Poetry. Wednesday morning, November 9, 2016, sitting in his car, listening to the news, Ken Waldman took out a notebook and wrote that this guy is going to make George W. look like a statesman. A few days later he turned that line into a sonnet, and by mid December had written 70 more, enough for a book. Titling it TRUMP SONNET VOLUME 1 was one of the jokes. Most of the poems were in the president-elect's voice, and though it was broad satire, Ken Waldman later sold a few copies to Trump supporters. That was another of the jokes.
Six months later he'd written VOLUME 2. Half of the poems were dreams Waldman imagined Donald Trump having. The other half, commentary. A year later he wrote VOLUME 3, THE INTERNATIONAL EDITION, with imagined voices from 72 countries. Another year, VOLUME 4, THE SHRUNKEN SOUL EDITION, a single unnamed day of sonnets, many in Trump's voice. The others were in voices from his orbit. That might have been enough but for COVID-19. Quarantined in rural Virginia, spring and summer jobs canceled, Ken Waldman again started writing in Trump's voice.
But just as Donald Trump wasn't quitting, neither was Ken Waldman. Beginning July 1, he started writing a sonnet a day, and continued through Labor Day. Then he added a little bit extra—five more poems from September 11 to September 30. The result: TRUMP SONNETS: VOLUME 7, HIS FURTHER VIRUS MONOLOGUES.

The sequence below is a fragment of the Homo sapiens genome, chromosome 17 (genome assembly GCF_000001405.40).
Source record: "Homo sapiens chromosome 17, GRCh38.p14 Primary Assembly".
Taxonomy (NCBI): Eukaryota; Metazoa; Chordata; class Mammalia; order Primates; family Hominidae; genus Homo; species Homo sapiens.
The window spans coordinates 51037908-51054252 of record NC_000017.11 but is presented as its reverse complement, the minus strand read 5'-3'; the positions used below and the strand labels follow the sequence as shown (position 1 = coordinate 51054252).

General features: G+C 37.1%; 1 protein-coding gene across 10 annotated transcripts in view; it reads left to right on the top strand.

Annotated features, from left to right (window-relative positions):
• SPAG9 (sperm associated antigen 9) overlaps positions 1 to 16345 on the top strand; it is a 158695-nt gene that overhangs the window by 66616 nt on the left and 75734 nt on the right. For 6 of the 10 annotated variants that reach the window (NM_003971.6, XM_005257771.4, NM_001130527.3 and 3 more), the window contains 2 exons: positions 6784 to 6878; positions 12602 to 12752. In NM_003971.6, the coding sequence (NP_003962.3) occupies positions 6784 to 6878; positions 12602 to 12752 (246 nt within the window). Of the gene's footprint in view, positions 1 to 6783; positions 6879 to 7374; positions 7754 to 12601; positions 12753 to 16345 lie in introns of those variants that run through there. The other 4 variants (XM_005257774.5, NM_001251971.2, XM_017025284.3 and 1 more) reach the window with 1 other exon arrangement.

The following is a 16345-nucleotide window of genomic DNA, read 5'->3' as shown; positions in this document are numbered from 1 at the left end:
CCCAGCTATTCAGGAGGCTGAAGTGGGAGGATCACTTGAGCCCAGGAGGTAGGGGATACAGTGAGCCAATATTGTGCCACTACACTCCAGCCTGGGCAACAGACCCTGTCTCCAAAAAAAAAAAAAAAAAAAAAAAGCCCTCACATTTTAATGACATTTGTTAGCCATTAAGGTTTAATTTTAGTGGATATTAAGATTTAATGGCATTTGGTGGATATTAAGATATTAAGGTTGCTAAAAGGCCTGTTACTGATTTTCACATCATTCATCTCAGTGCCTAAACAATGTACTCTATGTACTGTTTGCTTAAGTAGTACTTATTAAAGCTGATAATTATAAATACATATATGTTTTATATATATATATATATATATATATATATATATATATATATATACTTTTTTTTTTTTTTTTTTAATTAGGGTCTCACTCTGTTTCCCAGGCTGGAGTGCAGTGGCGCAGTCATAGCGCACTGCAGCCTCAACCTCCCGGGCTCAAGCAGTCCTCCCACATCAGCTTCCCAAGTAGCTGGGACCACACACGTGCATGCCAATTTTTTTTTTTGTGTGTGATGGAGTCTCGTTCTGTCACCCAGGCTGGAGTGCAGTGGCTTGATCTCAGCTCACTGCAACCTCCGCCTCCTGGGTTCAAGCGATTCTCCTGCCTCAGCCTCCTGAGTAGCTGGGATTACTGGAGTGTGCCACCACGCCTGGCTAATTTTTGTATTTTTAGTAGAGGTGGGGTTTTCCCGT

Ken Waldman has drawn on his 36 years as an Alaska resident to produce poems, stories, and fiddle tunes that combine into a performance uniquely his. Nineteen books consist of sixteen full-length poetry collections, a memoir, a creative writing manual, and a children's book. Nine CDs include over a hundred original compositions. Since 1995 he's toured full-time, appearing at a wide range of venues for a wide range of audiences, from the Kennedy Center Millennium Stage, to the Dodge Poetry Festival, to the Woodford Folk Festival (Queensland, Australia), to leading concert series and colleges across North America. Author City: ANCHORAGE, AK USA